As we turn the page on the calendar, put away the garland and box up the pre-lit tree, the dust has just begun to settle on 2011 holiday commerce numbers. Early returns, particularly from Black Friday and Cyber Monday, signaled a major win for mobile commerce.
It’s safe to say the “Year of Mobile” finally came to pass in 2011. Just look at skyrocketing tablet and smartphone adoption rates for proof. EBay is among the marketers that registered astounding mobile payment volumes on the two blockbuster holiday shopping days. The dollars at stake are considerable.
Mobile commerce and mobile marketing will continue along this trajectory in the next year as device adoption continues, and there will be no shortage of innovation in marketing to consumers through portable devices.
One example: consumer packaged goods giant Procter & Gamble last month launched a digital mobile coupon service that uses light-based communication technology to enable barcodes displayed on mobile phone screens to be scanned at point of sale. I’ve no doubt we’ll see a rush of developments like this from other marketers in the next few months.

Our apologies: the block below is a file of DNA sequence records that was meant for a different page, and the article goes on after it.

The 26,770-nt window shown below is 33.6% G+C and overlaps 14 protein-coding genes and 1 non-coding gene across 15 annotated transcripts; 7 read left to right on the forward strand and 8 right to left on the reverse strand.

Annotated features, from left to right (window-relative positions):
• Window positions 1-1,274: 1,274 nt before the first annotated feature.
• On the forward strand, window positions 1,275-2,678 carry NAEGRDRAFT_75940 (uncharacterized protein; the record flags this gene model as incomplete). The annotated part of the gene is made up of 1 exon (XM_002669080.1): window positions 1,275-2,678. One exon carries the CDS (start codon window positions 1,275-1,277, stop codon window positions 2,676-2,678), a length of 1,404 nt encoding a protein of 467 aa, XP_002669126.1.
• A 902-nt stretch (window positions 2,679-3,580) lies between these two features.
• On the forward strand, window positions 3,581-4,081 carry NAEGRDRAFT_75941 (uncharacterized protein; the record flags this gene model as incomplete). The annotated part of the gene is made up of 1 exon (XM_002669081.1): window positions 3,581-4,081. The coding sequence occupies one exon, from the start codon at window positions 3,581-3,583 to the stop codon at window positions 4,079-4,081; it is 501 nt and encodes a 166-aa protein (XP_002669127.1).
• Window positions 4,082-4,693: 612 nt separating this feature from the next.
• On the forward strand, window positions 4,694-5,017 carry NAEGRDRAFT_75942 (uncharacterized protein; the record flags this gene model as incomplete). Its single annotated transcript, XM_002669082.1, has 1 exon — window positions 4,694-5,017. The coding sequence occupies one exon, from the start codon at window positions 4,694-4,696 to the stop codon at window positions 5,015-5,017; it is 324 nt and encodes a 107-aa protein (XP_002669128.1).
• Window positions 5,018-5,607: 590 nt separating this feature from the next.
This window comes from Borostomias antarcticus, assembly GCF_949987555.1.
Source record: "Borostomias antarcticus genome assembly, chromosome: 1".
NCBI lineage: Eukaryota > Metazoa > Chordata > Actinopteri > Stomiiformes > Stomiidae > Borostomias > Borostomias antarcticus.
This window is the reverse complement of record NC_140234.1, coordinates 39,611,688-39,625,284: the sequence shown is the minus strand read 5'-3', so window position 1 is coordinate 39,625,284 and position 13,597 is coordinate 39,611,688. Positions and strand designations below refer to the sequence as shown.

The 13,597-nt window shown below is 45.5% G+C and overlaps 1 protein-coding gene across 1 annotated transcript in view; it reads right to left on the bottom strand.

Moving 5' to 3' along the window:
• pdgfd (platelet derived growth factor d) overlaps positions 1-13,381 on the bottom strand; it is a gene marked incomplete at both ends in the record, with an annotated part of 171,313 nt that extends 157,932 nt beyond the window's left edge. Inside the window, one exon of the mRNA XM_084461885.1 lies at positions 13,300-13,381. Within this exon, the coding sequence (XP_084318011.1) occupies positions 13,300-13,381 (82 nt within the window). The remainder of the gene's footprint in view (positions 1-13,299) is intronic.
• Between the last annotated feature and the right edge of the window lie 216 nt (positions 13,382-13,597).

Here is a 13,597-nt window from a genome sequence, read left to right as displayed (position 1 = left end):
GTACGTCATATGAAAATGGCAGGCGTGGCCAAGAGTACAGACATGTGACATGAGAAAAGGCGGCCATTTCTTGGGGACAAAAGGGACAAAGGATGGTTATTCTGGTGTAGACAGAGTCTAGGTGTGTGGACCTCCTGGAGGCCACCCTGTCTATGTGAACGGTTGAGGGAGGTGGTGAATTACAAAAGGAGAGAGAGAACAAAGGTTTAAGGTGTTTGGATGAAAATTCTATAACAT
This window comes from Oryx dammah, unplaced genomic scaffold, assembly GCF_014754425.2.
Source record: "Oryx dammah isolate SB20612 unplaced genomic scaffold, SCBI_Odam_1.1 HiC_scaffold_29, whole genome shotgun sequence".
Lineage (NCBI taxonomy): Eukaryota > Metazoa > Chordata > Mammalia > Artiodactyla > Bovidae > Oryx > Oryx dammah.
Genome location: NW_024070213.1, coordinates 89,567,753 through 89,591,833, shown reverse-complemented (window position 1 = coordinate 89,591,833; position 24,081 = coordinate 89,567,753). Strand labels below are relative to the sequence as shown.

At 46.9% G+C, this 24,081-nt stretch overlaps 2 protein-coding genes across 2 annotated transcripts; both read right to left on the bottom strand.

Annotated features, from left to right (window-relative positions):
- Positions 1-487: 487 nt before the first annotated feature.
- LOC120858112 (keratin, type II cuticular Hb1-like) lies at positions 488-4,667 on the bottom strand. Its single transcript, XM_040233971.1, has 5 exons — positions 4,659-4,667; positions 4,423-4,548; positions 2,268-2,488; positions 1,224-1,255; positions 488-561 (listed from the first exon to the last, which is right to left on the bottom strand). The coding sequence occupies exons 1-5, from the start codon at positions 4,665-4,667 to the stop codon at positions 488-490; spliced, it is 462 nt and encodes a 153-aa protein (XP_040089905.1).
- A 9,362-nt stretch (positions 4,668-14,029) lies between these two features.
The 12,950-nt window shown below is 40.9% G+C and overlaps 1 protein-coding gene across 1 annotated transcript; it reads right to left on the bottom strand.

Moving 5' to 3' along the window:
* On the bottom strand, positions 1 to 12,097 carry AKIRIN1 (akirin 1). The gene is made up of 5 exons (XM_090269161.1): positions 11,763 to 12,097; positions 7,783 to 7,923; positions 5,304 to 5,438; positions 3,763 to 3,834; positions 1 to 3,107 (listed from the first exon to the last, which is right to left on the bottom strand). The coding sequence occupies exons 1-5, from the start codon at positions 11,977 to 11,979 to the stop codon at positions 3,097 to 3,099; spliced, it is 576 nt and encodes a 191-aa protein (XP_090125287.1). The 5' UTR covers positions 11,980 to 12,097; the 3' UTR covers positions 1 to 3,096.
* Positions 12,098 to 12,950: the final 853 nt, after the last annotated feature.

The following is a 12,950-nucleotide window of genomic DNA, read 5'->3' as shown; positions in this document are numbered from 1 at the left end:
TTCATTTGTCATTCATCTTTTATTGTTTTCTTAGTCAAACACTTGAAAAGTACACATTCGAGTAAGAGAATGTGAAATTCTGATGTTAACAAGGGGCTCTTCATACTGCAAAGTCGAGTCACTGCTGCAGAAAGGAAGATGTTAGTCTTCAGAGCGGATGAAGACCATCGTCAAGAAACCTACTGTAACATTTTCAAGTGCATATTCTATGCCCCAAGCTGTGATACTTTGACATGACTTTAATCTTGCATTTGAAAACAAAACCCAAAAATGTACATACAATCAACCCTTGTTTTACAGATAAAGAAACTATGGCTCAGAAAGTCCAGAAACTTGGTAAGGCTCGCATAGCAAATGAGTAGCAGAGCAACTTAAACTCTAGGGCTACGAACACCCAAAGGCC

Like every other marketing medium, mobile commerce and mobile marketing do not occur in a vacuum. Direct response marketing-driven tactics such as free shipping offers drove many of this season’s mobile holiday shopping success stories. Shop.org said more than 92% of online retailers dangled the free shipping carrot in front of customers this year.
Mobile devices are a particularly powerful tool to deliver these kinds of targeted, direct offers to consumers, and with the addition of geolocation data available, it is even more exciting to contemplate the possibilities.
With opportunity comes the responsibility for brands to continuously innovate to meet an increased number of empowered smartphone users. According to an October National Retail Federation survey, 52.6% of consumers who own a smartphone said they would use their device to assist with holiday shopping. Nearly one-third said they would research products and/or compare prices on their smartphone and 14.1% said they would use their phones to purchase products. Marketers that enable consumers to take full advantage of mobile technology will be holly and jolly for years to come.